Marley Dias was only in fifth grade when she realized most of her reading options, instead of featuring black girls like her, centered “white boys and their dogs.” She had enough and knew other girls must feel the same, so she started the 1,000 Black Girl Books campaign. Dias digitally cataloged and collected more than seven thousand books that amplify black girl voices. She started by sending the books to her mother’s former primary school in Jamaica, and now has distributed books all over the world.
The brilliant middle-schooler has been a much sought-after speaker these days; in June she delivered remarks at the White House United State of Women conference, and she has appeared on the podcast Another Round, The Nightly Show with Larry Wilmore, and Ellen. On July 7, 2016, she sat with Anna Julia Cooper Center founding director Melissa Harris-Perry at ELLE Magazine to talk black girl dreams, healing through literature, the school system, and more.
Throughout the conversation, Dias presented sharp, critical thinking around issues of representation, literature, and possibilities. Contesting the notion that representation is most important because “you can’t be what you can’t see,” Dias cited the ability of a community to circulate or pass down ideas about career possibilities, even if no member of the community had experienced them.
“[Someone] could have read any book about being a forensic detective, and [they] could tell me about it,” Dias told Harris-Perry. In that case, Dias explains, she could still dream of becoming a forensic detective, even if she had never known or seen a detective that looks like her. “You can be a black girl and not be reflected [in books] but you just have a stronger sense of identity and are more likely to be more confident if you’re able to see yourself reflected in books,” she explained.
“I had always wanted to be a forensic detective,” the #1000BlackGirlBooks founder explained, “because I was curious about things. Even If I thought I knew the answer, I’d keep double checking and double checking.”
Dias now dreams of being a magazine editor. Harris-Perry told her that “journalism of all kinds is a lot like being a detective” – both necessitate asking questions, conducting deep research, and expressing those findings. Those skills are especially critical for advancing equity and opportunities for girls and women of color, work Dias already has not taken lightly.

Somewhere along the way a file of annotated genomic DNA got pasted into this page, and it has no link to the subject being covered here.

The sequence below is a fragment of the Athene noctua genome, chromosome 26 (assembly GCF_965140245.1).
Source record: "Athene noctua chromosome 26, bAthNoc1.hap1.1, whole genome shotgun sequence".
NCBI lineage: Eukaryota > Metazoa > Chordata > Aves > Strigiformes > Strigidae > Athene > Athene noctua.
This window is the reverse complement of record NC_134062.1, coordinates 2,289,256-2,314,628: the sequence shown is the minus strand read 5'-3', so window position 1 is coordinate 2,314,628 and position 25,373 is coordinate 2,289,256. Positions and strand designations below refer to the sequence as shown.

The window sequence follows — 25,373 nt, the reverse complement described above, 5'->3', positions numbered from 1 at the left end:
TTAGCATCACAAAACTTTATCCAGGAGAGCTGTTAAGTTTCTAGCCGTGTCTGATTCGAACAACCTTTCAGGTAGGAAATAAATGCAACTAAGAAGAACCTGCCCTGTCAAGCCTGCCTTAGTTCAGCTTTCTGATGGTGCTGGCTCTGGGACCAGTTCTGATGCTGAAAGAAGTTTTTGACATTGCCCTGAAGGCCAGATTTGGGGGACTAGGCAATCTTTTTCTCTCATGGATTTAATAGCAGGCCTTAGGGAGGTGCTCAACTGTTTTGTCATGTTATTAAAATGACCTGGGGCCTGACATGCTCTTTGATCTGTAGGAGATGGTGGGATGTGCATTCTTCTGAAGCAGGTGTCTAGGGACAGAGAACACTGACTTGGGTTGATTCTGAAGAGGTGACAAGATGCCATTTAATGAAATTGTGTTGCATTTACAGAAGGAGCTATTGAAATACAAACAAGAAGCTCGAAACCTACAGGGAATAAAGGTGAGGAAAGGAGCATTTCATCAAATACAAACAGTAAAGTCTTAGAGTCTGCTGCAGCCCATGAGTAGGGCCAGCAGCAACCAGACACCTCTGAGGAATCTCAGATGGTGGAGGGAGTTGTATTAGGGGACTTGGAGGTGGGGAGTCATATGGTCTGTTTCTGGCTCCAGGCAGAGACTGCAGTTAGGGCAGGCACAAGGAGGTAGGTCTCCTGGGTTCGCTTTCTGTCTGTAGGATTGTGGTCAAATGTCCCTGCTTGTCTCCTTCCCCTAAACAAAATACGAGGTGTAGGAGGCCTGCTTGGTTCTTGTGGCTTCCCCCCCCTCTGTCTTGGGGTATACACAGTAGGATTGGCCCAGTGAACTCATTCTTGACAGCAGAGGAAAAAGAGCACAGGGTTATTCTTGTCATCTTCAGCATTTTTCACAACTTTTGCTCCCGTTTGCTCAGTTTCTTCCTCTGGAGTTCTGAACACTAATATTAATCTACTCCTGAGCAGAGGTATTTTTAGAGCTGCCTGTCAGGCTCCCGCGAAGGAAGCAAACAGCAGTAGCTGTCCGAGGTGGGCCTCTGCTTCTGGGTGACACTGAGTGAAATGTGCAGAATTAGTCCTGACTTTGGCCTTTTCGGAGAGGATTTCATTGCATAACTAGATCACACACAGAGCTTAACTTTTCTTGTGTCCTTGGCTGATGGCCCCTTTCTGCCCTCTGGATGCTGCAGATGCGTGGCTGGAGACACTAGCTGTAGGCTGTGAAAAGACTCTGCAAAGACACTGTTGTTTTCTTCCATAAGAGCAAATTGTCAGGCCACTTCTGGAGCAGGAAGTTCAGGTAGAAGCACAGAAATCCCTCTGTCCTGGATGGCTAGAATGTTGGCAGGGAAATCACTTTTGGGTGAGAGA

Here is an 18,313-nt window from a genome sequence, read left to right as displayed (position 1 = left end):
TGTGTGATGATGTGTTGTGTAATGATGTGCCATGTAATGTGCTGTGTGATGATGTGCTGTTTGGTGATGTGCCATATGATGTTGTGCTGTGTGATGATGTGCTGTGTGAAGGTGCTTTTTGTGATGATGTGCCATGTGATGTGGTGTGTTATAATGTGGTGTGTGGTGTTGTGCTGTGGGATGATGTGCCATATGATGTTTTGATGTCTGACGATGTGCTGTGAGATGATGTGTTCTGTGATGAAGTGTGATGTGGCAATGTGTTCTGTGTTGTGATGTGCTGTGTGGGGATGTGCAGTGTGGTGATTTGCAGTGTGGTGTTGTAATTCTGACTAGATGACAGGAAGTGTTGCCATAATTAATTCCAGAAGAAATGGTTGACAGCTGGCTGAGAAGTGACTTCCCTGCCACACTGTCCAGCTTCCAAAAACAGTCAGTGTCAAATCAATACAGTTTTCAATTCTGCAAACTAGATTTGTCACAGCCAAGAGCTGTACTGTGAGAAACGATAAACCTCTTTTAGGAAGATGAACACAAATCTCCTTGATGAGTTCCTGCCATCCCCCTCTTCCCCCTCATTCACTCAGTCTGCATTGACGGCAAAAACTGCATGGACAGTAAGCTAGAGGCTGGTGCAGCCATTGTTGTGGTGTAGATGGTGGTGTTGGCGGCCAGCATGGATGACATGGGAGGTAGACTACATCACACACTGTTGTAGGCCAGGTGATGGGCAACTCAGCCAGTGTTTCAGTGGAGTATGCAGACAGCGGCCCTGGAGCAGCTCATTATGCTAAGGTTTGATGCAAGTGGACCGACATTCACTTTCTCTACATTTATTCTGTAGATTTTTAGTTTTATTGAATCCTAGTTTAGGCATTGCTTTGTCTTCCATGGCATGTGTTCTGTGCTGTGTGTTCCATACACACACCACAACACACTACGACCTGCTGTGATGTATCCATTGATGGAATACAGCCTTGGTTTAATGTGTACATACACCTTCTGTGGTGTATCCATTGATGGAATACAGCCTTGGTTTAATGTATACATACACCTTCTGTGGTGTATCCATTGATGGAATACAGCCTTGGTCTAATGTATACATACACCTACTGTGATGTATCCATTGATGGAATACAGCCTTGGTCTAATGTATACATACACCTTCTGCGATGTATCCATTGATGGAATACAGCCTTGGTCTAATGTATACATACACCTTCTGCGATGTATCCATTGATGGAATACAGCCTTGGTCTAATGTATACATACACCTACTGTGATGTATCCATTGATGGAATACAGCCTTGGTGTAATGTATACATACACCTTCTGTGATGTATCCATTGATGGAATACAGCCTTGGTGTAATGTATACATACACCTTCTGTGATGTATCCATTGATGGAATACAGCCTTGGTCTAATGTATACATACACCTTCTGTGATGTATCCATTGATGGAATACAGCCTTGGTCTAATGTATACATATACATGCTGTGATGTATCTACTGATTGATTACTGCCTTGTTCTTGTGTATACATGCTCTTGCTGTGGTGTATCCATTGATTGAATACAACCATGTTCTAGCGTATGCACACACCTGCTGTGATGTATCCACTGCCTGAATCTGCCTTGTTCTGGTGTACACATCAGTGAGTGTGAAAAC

When Harris-Perry explained that the works of Toni Morrison and Zora Neale Hurston were the most influential in her own life, Dias didn’t take the opportunity to delve into what is thought to be ‘grown-up’ territory in the conversation. “I’m still a kid,” Dias often emphasizes in interviews.
The conversation later took a turn into the serious territory of gender and racialized violence. Dias articulated her concerns about true representation in media and organized political resistance by referencing Claudette Colvin. She was quick to note that respectability in the Civil Rights Movement of the 1950s and 1960s shut out a young, nontraditional, pregnant activist. When asked to think about the kind of books she would create, Dias said, “I think [Claudette Colvin’s] story would be an interesting story to write.”
Harris-Perry asked Dias about her emotions around the recent officer-involved shootings of Philando Castile and Alton Sterling. Before she could elaborate on why she found the shootings difficult to deal with and unpack with friends, Dias took a silent moment to cry and reflect. When the tears subsided, Dias offered a simple justification for her frustration: “Hard things come and go, but it seems like racism always stays.”
Their Facebook Live conversation was not a unique instance of the young activist’s thorough understanding of race in America. Watch her break down structural racism’s influence on the experiences of American schoolchildren in a public service announcement developed in partnership with the National Education Association‘s (NEA) EdJustice initiative.